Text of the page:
But in SA the risk is of lower inflation and slow growth
The Covid-19 vaccination programmes that have started across many advanced economies, together with unprecedented monetary and fiscal stimulus, are bringing fears of an inflation surge in future.
The argument for higher inflation goes as follows: accelerated fiscal deficit spending in an environment of loose monetary policy is a recipe for higher inflation. It goes further by pointing out that the outsize fiscal stimulus globally is going directly into people’s pockets through cash transfers to households and directly into the real economy through infrastructure spending, unlike the bond buying programmes after the last financial crisis, which resulted in asset price inflation.
This might be a compelling argument for some countries, but not for SA for several reasons. First, our official unemployment rate, now at 30.8%, is expected to rise to 33%, if we take the market consensus. The expanded unemployment rate is more than 40% and is likely to remain there until the end of 2022. With this sort of unemployment rate demand-pull inflation pressure will be low.
Second, and related to the rising unemployment rate, the economy is not expected to overheat, meaning it is expected to grow at less than its potential for at least the next two to three years. Indeed, the modellers at the SA Reserve Bank do not expect the output gap to close by 2023. Their inflation forecast is 4.6% by 2023, and lower before then.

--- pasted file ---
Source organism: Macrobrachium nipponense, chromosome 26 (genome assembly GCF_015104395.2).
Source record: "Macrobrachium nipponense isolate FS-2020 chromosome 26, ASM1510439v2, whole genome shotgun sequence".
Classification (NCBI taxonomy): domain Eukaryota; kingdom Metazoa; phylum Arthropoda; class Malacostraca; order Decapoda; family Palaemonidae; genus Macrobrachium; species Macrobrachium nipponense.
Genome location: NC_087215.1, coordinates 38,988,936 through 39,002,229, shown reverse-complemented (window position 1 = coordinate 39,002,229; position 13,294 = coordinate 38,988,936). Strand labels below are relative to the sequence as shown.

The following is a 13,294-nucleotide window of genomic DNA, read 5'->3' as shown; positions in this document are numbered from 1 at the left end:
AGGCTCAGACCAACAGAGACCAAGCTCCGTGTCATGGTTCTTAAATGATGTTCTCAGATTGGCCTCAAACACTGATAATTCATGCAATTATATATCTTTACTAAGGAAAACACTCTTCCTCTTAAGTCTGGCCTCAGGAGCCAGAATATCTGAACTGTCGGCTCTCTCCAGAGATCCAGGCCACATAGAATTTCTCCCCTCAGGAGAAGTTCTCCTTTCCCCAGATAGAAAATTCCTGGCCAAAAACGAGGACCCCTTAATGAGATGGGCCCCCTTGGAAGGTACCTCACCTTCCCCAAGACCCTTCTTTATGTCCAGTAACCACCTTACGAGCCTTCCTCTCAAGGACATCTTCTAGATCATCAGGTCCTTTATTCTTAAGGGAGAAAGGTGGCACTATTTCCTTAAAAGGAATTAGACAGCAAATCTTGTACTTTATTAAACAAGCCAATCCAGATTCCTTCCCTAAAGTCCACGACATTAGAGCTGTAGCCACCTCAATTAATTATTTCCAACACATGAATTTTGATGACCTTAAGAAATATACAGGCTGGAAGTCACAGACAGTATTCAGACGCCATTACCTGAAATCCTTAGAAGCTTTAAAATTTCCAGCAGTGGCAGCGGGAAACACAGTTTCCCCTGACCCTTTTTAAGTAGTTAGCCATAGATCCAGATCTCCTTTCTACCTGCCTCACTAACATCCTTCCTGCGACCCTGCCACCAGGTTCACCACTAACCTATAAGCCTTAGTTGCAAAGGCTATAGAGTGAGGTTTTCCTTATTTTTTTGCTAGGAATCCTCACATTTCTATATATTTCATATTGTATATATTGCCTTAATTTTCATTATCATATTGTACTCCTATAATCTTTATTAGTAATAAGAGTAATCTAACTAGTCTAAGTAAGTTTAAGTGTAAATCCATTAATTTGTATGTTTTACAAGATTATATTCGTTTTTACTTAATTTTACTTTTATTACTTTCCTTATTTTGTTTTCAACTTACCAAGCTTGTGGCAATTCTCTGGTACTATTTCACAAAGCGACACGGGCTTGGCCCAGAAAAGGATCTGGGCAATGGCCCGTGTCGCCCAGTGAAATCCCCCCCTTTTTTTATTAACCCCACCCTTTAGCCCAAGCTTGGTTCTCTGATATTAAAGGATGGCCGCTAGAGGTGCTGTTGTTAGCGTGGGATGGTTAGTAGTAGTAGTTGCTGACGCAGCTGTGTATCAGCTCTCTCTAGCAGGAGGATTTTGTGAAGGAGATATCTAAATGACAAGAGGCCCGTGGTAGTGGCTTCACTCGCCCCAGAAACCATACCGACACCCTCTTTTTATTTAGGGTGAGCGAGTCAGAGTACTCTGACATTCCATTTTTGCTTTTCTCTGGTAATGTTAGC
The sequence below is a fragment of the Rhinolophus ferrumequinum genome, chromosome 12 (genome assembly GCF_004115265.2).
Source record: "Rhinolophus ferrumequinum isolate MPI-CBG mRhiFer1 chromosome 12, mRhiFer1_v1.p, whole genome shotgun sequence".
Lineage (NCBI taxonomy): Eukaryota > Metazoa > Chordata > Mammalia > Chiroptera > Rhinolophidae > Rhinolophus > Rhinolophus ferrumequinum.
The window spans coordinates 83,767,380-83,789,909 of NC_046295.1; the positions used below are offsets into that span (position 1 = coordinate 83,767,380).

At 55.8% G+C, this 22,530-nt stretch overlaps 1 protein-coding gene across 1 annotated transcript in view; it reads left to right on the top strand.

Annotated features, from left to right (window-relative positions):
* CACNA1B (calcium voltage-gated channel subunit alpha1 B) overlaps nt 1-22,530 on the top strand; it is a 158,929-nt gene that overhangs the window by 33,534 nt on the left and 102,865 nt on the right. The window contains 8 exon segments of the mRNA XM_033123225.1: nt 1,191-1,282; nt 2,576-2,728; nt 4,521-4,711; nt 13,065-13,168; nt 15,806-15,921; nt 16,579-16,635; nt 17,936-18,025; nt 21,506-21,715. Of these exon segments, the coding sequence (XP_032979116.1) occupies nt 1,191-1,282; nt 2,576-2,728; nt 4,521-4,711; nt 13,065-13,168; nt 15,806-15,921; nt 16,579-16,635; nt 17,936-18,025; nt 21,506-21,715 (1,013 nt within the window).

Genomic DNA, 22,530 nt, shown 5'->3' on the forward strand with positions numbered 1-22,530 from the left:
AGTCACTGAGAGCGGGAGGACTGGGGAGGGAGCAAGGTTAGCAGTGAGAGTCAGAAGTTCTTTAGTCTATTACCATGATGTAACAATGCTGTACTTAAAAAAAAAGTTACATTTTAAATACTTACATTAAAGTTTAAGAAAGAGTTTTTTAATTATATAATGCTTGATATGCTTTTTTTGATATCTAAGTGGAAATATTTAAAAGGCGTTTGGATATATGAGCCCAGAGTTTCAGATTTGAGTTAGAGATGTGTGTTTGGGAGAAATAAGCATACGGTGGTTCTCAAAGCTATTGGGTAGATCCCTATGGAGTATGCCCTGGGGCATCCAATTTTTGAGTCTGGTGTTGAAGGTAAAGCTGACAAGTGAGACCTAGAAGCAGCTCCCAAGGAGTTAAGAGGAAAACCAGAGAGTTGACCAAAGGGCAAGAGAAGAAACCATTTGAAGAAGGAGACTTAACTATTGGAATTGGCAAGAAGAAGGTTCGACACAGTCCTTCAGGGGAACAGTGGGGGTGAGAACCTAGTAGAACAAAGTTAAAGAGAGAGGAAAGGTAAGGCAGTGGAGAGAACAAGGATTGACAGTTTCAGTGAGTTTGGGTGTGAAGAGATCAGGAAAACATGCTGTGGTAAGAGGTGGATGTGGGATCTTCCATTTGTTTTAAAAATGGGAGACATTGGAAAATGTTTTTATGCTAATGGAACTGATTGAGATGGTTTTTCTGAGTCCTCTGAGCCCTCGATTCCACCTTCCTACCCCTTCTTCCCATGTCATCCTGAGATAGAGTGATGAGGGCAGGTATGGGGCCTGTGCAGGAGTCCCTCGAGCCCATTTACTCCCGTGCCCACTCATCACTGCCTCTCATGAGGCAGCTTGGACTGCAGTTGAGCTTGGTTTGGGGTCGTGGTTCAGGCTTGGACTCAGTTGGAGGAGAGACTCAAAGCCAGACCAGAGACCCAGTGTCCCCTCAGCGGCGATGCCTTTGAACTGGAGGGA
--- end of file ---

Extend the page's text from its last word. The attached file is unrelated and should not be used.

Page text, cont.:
Third, there is the much talked about expectation of pent-up demand, a surge in private spending driven by forced savings during a pandemic. How much of this will apply to SA is uncertain, but there are clear differences with countries such as the US that have explicit cash transfers to households, in some cases resulting in higher incomes compared to actual remunerated work. The Temporary Employee/Employer Relief Scheme, our equivalent to cash transfers abroad, offers a low-income support and certainly does not replace the income workers earned.
Disposable income is also down by R77bn compared with the first quarter of 2020, while household debt has increased by about R10bn, perhaps indicating distressed borrowing. Savings to disposable income nudged up to 0.7% in the third quarter of 2020 from 0.1% in the first quarter, with this increase partly reflecting a decline in disposable income.
Actual net savings increased by about R29bn; however, this is likely to come from higher income earners. If we look at where the lion’s share of these impacts is taking place, it’s clear that it is with middle-income households. Until the employment prospects of this middle-income group rises and their income recovers, it is unlikely that there will be pent-up demand.
Fourth, SA’s economy will come out of the pandemic deeply scarred and will need a lot of repairing, which at present appears likely to be a slow and drawn-out process, the big constraint being fiscal consolidation of about R300bn more than the next three years. If this is not offset by private-sector investment it will hurt growth, and anything that hurts growth keeps the lid on inflation.
The one sure source of inflation is imposed by the government, as SA Reserve Bank research has demonstrated that administered prices (government-driven inflation) has kept inflation higher than what it would have been with no increases in those prices. Given the constrained fiscus and the need for more revenue, administered prices are likely to be one of the avenues the government will take to bolster its revenue collections, but they are not nearly enough to drive inflation to alarming levels.
While the ample stimulus globally can be a good reason for expecting inflation to surge, until there is herd immunity against Covid-19 and life returns to some normalcy we are unlikely to see worrying inflation. For SA, the risk is of lower inflation driven by fiscal consolidation and the resulting slow growth.